I'm pleased to report that the cake was delicious - props to Matt at Starry Nights Catering! A little dry (as it should be), but very tasty and with an amazing chocolate "icing" (couverture). As is customary, I had my slice of cake with whipped cream and a good cup of coffee. The leftovers made an extra-decadent breakfast the next morning too! :)

Looking at the recipe for the cake here, I realized that the icing is incredibly tricky to make properly - not somethnig I'm likely to try at home any time soon :)

Photo credit:

Sunday, November 21, 2010

Some Garagiste and Jon Rimmerman info

Hi all! First of all, I'm back and hope to be blogging here more often - stay tuned!

I came across two items online recently, both related to the Seattle wine retailer Garagiste, which is run by Jon Rimmerman. I've been a mostly happy Garagiste customer for several years, and have discovered many good wines (and gotten some good deals) along the way.

Every now and then I get irked by his flowery prose and over-the-top description of wines or wineries, but hey, that is part of the fun. (Apparently many wine makers and wine distributors subscribe to his mailing list just to read his mini-essays, not to buy anything.)

Jon Rimmerman spoke a while back at a local mini-conference on small business about the founding of Garagiste and how it has grown. It's worth a look, considering he started with $500 and no marketing budget, and now sells millions of dollars of wine a year.
Here's the link:

The second item is an article in the New York Times, looking at HR 5034 and how it would prevent people like Jon from shipping wine to their customers in other states. A nice quote from him is: "It's easier to deal in guns that in wine [in the US]"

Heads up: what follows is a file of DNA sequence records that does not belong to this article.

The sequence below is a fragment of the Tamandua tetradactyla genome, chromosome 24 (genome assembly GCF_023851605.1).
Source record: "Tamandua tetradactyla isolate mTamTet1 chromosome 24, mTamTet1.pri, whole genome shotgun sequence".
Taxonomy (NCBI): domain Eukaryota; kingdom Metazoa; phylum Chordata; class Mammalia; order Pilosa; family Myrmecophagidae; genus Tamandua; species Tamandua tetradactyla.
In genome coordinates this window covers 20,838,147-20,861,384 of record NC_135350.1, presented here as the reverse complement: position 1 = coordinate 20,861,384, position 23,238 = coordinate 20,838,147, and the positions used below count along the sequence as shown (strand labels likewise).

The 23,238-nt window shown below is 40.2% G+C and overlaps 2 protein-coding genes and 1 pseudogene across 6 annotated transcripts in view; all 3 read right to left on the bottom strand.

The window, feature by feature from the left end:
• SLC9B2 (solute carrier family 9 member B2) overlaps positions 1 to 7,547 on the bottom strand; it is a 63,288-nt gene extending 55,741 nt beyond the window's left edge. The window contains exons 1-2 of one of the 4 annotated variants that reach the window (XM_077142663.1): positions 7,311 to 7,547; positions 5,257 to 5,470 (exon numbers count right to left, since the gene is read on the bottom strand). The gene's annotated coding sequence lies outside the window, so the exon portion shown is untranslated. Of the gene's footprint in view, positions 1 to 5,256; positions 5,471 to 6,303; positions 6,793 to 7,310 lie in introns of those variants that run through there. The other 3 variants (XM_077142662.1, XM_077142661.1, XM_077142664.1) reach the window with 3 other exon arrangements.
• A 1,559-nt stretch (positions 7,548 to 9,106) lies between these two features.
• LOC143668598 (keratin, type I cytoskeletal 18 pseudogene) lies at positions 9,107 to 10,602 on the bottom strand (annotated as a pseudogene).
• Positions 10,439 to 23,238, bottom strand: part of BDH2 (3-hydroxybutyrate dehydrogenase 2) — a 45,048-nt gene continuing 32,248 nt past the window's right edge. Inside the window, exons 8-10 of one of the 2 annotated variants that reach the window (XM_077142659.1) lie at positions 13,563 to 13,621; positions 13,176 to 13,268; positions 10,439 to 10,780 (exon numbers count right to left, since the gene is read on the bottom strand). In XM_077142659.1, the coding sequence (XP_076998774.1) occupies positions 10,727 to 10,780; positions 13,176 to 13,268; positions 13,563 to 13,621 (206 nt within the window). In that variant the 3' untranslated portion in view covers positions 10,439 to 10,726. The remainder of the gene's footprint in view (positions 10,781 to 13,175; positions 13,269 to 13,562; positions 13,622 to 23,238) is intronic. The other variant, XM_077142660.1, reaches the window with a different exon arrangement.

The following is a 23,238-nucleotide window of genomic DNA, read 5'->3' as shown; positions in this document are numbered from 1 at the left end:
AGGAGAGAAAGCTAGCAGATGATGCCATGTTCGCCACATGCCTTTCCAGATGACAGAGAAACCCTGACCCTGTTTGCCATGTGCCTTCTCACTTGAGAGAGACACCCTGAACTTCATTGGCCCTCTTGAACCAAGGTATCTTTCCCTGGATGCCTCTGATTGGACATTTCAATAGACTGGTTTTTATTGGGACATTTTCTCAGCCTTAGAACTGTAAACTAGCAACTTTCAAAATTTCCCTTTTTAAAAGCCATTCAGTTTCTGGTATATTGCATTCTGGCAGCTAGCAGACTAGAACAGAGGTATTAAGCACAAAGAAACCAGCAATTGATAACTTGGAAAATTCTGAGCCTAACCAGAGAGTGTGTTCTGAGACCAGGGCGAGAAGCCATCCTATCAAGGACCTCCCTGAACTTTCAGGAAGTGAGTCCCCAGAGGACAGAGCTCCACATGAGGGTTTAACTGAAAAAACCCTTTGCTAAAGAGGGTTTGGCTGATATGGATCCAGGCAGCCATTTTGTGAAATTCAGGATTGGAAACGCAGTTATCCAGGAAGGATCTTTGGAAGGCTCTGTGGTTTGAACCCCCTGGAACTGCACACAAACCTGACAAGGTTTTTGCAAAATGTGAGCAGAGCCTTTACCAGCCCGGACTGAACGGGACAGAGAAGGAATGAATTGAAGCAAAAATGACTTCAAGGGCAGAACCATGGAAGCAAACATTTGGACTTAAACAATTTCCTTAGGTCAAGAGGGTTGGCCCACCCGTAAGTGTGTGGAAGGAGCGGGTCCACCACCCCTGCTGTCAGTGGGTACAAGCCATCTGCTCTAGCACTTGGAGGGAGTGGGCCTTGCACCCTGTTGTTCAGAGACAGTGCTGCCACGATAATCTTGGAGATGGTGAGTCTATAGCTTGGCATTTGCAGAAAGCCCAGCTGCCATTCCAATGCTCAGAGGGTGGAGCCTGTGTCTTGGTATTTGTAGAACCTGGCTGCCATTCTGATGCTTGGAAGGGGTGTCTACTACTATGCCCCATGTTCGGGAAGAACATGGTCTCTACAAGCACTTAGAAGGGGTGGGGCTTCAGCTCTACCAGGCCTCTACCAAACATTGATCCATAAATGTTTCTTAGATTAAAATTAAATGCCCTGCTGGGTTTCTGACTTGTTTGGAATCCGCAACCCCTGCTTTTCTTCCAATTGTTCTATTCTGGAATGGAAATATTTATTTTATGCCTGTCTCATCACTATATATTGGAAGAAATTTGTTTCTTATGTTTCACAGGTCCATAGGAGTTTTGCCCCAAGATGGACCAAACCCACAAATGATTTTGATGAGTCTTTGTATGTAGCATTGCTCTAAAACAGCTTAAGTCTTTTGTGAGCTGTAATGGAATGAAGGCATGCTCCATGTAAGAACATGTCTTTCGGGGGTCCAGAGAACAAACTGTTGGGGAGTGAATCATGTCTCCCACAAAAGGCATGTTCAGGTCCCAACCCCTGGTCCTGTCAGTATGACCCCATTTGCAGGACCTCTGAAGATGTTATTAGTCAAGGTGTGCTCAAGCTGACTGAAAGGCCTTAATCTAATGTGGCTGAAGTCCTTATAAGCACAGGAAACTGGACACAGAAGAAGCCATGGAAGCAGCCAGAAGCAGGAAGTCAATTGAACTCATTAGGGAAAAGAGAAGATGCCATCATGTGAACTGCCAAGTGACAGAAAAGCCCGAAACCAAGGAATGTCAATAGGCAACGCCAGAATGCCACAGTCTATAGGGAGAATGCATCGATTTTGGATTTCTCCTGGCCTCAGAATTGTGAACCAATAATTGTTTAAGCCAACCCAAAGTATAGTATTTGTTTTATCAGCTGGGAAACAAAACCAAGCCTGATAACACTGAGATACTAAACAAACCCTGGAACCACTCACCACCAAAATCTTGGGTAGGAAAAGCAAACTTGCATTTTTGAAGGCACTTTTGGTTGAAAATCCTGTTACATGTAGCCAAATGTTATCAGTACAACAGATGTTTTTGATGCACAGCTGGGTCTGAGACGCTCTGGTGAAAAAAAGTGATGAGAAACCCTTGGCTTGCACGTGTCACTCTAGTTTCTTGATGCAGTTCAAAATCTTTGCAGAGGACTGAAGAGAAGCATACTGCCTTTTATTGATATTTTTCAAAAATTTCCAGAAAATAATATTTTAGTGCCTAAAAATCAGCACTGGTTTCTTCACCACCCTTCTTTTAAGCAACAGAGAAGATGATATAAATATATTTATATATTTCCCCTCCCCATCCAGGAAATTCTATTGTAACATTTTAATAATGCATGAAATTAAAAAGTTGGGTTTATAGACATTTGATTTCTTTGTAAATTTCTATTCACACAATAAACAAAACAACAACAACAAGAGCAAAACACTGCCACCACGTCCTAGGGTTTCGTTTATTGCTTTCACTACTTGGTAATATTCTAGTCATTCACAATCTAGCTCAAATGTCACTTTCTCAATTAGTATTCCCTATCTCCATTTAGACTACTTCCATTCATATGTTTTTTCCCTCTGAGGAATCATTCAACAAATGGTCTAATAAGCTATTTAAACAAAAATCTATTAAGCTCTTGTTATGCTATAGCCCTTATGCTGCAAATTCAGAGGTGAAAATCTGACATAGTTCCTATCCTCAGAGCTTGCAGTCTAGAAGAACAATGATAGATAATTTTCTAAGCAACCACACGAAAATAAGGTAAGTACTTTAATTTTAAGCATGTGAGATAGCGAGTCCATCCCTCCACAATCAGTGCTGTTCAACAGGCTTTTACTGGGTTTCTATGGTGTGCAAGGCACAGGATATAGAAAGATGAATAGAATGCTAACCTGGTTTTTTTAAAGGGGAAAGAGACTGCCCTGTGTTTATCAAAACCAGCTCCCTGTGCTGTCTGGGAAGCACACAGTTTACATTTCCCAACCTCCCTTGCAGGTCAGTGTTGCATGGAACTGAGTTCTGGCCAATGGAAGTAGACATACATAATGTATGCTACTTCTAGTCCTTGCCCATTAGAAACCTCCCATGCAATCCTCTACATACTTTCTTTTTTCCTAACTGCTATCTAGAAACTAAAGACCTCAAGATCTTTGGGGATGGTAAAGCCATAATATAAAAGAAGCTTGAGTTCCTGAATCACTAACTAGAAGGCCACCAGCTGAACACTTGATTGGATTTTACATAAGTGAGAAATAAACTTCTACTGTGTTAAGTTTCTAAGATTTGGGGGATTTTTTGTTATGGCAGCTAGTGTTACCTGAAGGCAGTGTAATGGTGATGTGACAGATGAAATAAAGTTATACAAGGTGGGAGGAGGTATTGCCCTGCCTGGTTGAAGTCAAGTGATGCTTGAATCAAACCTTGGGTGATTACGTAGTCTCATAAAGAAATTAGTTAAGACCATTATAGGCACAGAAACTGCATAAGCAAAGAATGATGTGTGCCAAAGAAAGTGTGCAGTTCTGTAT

The link:

And finally, how about some feedback from readers...

If you're a wine drinker, where do you buy yours from? How do you discover new wines, or do you stick to the ones you know?

Sunday, March 28, 2010

Food that should not have artificial sweeteners in it

Yesterday my wife and I went to Costco to get some supplies and noticed that they had a read product we've recently discovered and really like: Orowheat whole-wheat sandwich thins. (These are like burger buns but about he thickness of a thick pita bread).

The really sad thing is that they contain sucralose - artifical sweetener.

I should have checked the label before, but this time we did and we realized they contain sucralose and a few other odd ingredients (like cellulose - not something I would use in my kitchen, but probably not too bad since it is a plant-based fibre).

Saturday, February 27, 2010

Trip to Maui

I recently visited Maui for the first time and had a wonderful time. I can certainly see why so many people rave about it, and why people tend to go back every year (or as often as possible)! The weather (even in winter), humpback whales, amazing beaches, beautiful landscape, laid-back atmosphere, friendly people - there is so much to like.

In the next few blog posts I will recap some of ther highlights and "pimp" some of the good places we went to (both to make sure I remember them and to help other people plan their trips...)

But before I get to that, I need to spend some time talking about a flat tire. Stay tuned...

Thursday, January 14, 2010

Basler Läckerli

One of the special Christmas treats when I was growing up were cookies my gran used to make called Basler Läckerli (also spelled Leckerli). These are named after the Swiss town of Basel, and I guess my gran was exposed to them as she grew up in Alsace, France.

They are quite unusual , containing no eggs or butter. Instead, the dough is made from honey, sugar, candied citrus peel, almonds and spices. They last forever (in an airtight container), but if they do start to get a bit dry you can soften them by putting a few slices of apple in the container with them.

I had great success making some myself this past Christmas, and have shared out my gran's recipe on Google docs here:

If you're not up to making them, and are feeling flush, you can also order some from a shop in Switzerland: Läckerli Huus